Add. MS c/100/175 · Item · [25 May 1900]
Part of Additional Manuscripts c

Announces that his attitude towards life has undergone a complete transformation. Reports that a second surgeon whom he consulted thought that Sidgwick was not in a proper condition for the operation, and ordered him to 'eat drink and be merry for a few days first.' Explains that he tells Myers this, so that he may know when he goes to visit Sidgwick the following day 'that conviviality is not a scientific, but a medical duty.' Will go to the Synthetic [Society] dinner that night 'in obedience to the same order.'

Add. MS c/103/21 · Item · 25 Mar 1906
Part of Additional Manuscripts c

Says how interested and moved he was by Henry Sidgwick: a Memoir, and claims that to write about it is like reviewing all his life since 1858, when he first met Henry. States that although he was not in contact with him as much as he would have liked, 'he was never far away....' Recalls the last kindness 'among so many' done by Sidgwick for him was his bringing him into the Synthetic Society, which brought the two of them into touch 'in those last two years'. Refers to Sidgwick's repudiation of agnosticism, and to his belief in 'an Orderer as well as an Order, and in the permanence of Spirit ....' Refers also to 'the passages in which he speaks of In Memoriam and pronounces in favour of hope'. Claims that, having read the book, he seems to realise better 'that the persistence of the idea of faith and hope, in all the forms of religion, is a witness to the truth of religion.' Believes that for justice to be done to Henry, something of the essence of his conversation should be included in the book, but admits that its rare quality 'could hardly be described'. States that he would like to come and see her if he can come to Cambridge again.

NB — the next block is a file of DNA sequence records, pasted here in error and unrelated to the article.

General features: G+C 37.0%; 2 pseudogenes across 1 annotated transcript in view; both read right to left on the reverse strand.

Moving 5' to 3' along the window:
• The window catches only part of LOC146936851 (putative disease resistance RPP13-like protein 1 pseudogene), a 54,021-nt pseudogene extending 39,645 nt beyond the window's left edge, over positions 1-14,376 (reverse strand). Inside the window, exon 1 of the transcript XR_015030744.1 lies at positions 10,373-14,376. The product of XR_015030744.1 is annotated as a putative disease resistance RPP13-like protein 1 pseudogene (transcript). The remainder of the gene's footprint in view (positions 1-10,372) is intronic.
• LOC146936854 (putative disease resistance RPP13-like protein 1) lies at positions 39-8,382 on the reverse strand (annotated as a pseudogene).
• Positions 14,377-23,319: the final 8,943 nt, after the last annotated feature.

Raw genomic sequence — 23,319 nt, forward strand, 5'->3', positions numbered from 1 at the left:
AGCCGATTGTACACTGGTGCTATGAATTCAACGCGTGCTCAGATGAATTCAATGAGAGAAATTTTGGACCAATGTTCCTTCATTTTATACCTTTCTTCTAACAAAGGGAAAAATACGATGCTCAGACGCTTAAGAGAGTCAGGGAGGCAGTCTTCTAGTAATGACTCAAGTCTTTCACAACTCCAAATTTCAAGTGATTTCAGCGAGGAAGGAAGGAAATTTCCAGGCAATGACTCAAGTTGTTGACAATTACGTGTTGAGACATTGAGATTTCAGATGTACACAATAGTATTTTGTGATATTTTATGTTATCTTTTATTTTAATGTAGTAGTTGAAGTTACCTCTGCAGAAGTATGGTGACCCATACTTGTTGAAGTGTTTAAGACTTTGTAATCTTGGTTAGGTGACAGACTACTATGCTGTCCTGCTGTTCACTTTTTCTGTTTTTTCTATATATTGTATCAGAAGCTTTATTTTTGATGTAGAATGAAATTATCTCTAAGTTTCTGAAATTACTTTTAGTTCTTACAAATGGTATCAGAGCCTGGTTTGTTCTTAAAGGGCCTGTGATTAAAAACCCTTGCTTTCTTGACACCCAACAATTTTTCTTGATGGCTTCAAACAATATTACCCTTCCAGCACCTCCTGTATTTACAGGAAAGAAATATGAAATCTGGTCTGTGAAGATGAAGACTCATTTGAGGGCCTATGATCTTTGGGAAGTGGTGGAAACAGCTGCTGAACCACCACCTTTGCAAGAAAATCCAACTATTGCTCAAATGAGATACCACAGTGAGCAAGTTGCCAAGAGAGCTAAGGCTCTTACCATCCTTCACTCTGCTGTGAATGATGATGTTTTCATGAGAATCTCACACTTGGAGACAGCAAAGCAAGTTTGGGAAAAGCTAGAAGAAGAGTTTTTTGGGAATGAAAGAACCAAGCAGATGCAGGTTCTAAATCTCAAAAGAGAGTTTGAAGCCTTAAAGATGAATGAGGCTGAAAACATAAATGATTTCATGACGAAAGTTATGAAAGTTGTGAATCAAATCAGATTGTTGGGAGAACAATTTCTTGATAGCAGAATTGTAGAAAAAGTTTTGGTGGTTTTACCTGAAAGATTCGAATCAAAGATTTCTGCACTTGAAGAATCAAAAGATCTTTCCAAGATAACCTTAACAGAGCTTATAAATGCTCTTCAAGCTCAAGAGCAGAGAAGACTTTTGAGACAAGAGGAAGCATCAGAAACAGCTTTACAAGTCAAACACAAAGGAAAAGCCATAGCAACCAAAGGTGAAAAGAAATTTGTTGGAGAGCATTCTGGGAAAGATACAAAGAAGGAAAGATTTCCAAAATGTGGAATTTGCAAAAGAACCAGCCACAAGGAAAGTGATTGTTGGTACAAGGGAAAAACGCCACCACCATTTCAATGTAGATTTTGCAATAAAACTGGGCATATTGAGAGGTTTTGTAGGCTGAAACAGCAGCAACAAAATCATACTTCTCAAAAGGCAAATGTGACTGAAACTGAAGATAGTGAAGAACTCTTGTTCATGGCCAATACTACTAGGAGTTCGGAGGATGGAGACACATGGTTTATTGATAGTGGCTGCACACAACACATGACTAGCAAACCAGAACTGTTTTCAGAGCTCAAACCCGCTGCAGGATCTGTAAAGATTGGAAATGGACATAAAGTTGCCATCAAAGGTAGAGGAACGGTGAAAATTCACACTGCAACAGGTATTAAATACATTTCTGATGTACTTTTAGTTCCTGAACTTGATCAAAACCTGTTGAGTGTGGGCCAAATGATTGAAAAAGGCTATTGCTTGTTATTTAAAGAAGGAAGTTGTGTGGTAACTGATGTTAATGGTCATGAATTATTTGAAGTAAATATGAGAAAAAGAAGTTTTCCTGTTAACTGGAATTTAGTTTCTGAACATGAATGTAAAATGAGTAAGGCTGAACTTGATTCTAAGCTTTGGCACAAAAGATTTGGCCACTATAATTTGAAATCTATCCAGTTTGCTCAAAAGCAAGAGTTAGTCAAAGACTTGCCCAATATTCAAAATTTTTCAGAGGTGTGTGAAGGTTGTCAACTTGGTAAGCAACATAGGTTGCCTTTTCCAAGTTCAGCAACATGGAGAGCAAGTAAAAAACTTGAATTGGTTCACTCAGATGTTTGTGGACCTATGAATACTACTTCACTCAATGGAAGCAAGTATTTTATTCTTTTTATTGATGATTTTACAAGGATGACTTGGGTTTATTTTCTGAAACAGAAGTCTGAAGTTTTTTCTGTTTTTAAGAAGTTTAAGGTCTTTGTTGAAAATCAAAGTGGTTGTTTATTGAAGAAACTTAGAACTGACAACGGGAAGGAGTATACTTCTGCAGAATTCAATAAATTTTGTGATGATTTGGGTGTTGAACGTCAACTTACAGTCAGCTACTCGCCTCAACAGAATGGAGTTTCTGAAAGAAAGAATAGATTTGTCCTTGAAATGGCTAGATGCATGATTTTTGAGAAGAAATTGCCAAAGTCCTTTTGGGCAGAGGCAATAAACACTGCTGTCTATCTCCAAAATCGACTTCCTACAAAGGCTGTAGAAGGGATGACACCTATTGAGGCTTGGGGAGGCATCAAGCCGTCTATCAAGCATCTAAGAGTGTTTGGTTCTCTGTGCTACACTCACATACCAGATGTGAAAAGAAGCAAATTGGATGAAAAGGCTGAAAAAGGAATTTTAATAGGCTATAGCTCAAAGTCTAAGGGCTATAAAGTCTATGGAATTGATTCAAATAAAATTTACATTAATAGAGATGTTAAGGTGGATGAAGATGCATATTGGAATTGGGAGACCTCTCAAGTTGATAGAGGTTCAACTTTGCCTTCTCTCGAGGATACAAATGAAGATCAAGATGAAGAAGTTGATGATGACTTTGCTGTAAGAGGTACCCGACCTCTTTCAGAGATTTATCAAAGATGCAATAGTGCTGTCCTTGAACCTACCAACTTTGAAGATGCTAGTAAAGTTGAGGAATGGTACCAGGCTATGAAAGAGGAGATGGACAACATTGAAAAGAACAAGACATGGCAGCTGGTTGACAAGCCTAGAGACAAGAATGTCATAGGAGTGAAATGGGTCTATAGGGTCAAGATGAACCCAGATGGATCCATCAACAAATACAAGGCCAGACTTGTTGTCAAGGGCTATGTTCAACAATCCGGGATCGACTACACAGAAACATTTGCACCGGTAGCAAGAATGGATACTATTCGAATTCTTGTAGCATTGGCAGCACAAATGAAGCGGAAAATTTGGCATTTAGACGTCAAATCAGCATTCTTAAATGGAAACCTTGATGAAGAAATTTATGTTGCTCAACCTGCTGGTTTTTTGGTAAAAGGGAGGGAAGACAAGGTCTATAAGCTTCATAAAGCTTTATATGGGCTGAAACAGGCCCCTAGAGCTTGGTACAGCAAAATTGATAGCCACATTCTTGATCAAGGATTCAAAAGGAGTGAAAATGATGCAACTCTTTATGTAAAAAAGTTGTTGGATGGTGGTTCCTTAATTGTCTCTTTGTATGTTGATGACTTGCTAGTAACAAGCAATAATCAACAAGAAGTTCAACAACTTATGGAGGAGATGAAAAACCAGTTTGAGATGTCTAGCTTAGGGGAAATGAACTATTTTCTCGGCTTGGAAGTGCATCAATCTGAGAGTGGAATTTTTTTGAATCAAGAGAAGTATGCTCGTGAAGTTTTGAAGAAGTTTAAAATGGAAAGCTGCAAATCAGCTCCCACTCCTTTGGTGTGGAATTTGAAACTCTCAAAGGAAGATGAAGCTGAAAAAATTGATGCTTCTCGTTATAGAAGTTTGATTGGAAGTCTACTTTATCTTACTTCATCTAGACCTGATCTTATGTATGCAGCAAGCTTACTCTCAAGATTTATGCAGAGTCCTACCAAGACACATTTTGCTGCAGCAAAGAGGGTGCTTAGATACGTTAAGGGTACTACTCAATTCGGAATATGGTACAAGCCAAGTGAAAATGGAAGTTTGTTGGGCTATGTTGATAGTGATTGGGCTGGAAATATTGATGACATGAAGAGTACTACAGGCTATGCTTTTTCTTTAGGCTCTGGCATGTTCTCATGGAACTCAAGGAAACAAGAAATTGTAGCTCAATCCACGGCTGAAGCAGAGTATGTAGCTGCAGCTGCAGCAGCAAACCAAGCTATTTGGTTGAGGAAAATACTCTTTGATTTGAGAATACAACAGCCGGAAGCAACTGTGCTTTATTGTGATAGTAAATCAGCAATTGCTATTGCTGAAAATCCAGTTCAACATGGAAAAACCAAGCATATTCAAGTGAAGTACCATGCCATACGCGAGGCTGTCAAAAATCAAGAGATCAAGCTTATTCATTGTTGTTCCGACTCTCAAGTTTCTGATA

Cornish, Francis Warre Warre (1839-1916), schoolmaster and author
Add. MS c/101/23 · Item · 15 Sep 1900
Part of Additional Manuscripts c

Writes on the death of Henry Sidgwick, expressing her sympathy with Nora on her loss. Refers to Nora's letter written from Cliftonville two months previously. States how Henry's 'brave facing of the great parting and change' touched them profoundly. Relates that [F.W.] Cornish was present at the Synthetic Society in June, and heard Henry's 'noble delivery of what had to be said on that occasion, and received his own account, now to be forgotten of what was to follow.' Refers also to her sister, Mrs Freshfield, having seen Henry in Bond Street. Expresses her deepest regret at not having replied to the letter from Cliftonville, and claims that she had 'so much hope that ample time for correspondence' would follow. Claims to have wished to tell Nora then how she had ventured to ask Henry and Nora 'to be with all the young men' and [the Cornishes] about that time, having had such happy memories of a visit Henry paid to them in the summer of 1897, when he 'turned the conversation to subjects thrillingly interesting' to her [soldier] son, Francis, who 'went back to India with the recollection of something exquisite enjoyed with the older generation...' Says that [the letter] is an answer to Nora's note about Henry from Margate.

Cornish, Blanche Warre (1844-1922), writer and conversationalist